The Navy Museum Blog

Updates, news and images from the Royal New Zealand Navy Museum

Korea and the RNZN »

January 7, 2016
The Korean War was possibly the first link between the Royal New Zealand Navy and Korea. In June 1950 Stalin give Kim Ill Sung permission to invade the south counting the fact he did not think the UN would intervene. It was a miscalculation. Later on Stalin pushed China into entering the war so that […]
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Semaphore »

December 29, 2015
Semaphore was invented by Rev Lord George Murray on 1 January 1796. Semaphore is the telegraphy system conveying information at a distance by using visual signals with hand held flags, rods, disks, paddles and occasionally bare or gloved hands. Semaphores were adopted and widely used in the maritime world in the 19th century. The current […]
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The Loss of HMS Neptune »

December 18, 2015
ORBAT Force K: HMS Neptune ­– Leander-class cruiser [Mined 19/12/1941] HMS Aurora ­- cruiser [Paid off 1948] HMS Penelope – cruiser [Sunk 18/2/1944] ­HMS Kandahar – K-class destroyer [Sunk by torpedo from HMS Jaguar 20/12/1941] HMS Lance – L-class destroyer [Sunk 9/4/1942] HMS Lively – L-class destroyer [Sunk 11/5/1942] HMS Havock – H-class destroyer [Wrecked […]
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The Attack on Pearl Harbor – 7 December 1941 »

December 7, 2015
On Sunday, December 7th, 1941 the Japanese launched a surprise attack against the U.S. Forces stationed at Pearl Harbor , Hawaii By planning this attack on a Sunday, the Japanese commander Admiral Nagumo, hoped to catch the entire fleet in port. As luck would have it, the Aircraft Carriers and one of the Battleships were […]
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ANZAC DAY: The New Zealand Story—Book Review »

July 1, 2014
By Philippa Werry As we approach the 100th anniversary of the battle of Gallipoli and look at to the world today there is a clear link between New Zealand’s First World War contribution and the conception of an independent New Zealand that stands up for what it believes in. Although occurring almost a hundred years […]
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The White Ships: New Zealand’s First World War Hospital Ships – Book Review »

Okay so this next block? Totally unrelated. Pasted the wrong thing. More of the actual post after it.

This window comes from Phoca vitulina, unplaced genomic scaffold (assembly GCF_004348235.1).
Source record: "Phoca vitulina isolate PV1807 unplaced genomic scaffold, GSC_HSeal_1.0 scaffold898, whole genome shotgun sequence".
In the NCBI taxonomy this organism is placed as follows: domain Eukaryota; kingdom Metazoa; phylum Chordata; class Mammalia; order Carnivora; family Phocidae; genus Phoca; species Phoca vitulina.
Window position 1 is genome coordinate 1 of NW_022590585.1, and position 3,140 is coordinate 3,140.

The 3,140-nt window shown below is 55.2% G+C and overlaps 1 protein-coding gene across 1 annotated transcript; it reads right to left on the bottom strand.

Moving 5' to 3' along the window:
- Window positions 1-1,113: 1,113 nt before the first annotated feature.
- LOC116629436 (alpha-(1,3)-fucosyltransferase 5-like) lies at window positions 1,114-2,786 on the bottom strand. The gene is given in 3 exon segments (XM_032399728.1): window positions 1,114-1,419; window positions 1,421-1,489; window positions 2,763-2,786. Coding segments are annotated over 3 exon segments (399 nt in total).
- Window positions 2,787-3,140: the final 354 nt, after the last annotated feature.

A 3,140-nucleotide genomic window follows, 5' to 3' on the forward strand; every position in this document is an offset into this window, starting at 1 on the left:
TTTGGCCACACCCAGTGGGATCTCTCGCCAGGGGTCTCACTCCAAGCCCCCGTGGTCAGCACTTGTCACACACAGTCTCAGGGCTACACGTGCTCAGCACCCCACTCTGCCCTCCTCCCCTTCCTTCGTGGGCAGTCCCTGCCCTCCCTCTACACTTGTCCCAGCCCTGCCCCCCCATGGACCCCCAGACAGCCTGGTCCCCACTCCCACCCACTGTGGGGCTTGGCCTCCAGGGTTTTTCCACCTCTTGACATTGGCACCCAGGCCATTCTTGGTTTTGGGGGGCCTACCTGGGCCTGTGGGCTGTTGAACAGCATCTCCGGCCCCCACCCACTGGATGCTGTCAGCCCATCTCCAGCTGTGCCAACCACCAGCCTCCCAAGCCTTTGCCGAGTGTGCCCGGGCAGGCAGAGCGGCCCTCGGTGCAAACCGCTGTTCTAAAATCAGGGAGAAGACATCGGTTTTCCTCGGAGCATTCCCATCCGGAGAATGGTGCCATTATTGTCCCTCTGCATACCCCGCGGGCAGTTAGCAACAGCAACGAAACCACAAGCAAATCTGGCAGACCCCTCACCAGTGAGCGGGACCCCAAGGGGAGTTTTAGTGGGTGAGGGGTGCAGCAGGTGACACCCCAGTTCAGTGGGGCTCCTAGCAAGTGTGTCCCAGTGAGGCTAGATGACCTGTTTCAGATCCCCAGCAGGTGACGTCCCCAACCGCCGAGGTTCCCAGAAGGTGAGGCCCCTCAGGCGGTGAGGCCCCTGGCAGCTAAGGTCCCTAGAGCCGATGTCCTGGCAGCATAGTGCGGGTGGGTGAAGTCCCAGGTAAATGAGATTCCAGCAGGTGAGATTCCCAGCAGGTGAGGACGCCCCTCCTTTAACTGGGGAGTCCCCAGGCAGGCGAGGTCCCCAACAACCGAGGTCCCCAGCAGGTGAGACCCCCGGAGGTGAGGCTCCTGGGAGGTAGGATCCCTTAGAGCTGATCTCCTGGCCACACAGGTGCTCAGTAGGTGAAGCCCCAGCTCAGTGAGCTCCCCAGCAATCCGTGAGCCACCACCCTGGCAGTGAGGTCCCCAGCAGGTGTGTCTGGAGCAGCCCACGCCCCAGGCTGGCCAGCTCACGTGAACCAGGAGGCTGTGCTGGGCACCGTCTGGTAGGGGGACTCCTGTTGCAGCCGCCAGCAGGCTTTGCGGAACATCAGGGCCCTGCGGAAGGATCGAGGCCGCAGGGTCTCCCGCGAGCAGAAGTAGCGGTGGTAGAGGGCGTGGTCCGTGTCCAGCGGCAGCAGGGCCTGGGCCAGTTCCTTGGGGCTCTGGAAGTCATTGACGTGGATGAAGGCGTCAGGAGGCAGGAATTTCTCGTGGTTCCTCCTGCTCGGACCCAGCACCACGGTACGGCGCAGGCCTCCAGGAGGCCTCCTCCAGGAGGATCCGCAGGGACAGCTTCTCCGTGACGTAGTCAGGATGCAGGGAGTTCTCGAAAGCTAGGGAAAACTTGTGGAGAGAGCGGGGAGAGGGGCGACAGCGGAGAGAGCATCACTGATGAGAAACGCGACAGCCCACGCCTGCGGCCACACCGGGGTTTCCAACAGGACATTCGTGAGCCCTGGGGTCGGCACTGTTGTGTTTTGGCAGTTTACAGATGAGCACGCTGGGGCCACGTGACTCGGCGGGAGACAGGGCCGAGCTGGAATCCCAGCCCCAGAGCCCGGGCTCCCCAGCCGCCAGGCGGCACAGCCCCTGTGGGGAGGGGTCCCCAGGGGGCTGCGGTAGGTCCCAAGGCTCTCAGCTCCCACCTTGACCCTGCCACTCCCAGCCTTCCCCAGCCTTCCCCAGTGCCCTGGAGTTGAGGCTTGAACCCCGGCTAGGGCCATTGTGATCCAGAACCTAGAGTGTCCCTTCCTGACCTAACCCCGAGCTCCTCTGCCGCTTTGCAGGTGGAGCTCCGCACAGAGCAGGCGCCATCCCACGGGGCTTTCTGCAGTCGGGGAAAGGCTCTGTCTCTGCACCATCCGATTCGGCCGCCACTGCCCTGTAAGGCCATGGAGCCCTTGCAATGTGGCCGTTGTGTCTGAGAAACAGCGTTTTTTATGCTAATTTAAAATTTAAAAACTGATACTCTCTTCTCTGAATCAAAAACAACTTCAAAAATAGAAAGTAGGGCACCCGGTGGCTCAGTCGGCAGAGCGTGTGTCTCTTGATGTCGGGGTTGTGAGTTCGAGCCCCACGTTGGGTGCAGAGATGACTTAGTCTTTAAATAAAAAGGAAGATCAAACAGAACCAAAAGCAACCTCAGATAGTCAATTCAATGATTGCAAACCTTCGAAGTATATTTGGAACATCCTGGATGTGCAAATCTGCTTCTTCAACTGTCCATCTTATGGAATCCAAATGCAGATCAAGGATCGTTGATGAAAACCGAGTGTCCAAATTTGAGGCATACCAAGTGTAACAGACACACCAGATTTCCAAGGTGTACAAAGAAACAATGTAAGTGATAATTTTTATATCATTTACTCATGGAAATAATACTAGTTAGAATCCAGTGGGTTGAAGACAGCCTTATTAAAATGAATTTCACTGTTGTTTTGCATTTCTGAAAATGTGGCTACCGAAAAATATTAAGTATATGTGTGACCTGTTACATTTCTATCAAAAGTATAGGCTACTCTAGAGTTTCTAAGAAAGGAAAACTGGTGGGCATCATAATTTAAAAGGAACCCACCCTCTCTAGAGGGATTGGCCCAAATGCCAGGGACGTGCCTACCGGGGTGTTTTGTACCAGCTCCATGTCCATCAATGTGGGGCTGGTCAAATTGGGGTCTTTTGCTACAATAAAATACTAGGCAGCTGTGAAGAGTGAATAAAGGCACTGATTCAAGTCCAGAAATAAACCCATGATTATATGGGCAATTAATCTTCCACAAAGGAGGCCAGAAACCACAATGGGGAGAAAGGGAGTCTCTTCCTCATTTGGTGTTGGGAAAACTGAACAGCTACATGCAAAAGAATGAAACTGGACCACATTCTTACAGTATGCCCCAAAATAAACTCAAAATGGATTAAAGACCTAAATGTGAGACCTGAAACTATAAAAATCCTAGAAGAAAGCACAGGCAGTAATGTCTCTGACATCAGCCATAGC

June 16, 2014
By Gavin McLean New Zealand’s hospital ships are often taken for granted in military histories. In fact the effort that went into and equipping the NZ hospital ships was considerable, led by the Governor General no less. The lessons were clear and the hospital ships were quickly revived for WWII. This book is part of […]
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The Waikato River Gunboats: New Zealand’s First Navy – Book Review »

New Zealand’s first Navy was a collection of converted and specifically-built paddle steamers to transport and support the British Army in its campaign in the Waikato, 1863-64. Grant Middlemiss has assembled years of research and worked with illustrator Harry Duncan to bring to life these ships and their achievements. Without our contemporary concerns for joint […]
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The First World War – Book Review »

May 26, 2014
As we enter the hundredth anniversary of the global struggle we today know as the First World War, a period of great suffering, huge technological leaps and events that shaped the world to come it is important to understand the history behind the conflict that created the ANZAC tradition. Written by one of Britain’s foremost […]
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Tudor Collins at Macquarie Island »

March 4, 2014
In September 1950 the Royal Navy frigate HMS St Austell Bay, delivered a load of supplies to Macquarie Island and Tudor Collins went along to document the trip. HMS St Austell Bay was on a six month exchange with the New Zealand Navy and called in at several NZ ports on its way south. At Macquarie […]

A Voice from the Past »

February 26, 2014
Linda Gillingham, nee McBride, listens to her husbands voice for the first time since he was killed in 1945. Glen McBride’s aircraft was shot down over Japan on 10th August 1945, only five days before the Japanese surrender. They were married in April 1945 and spent just five weeks together before Glen returned to his […]
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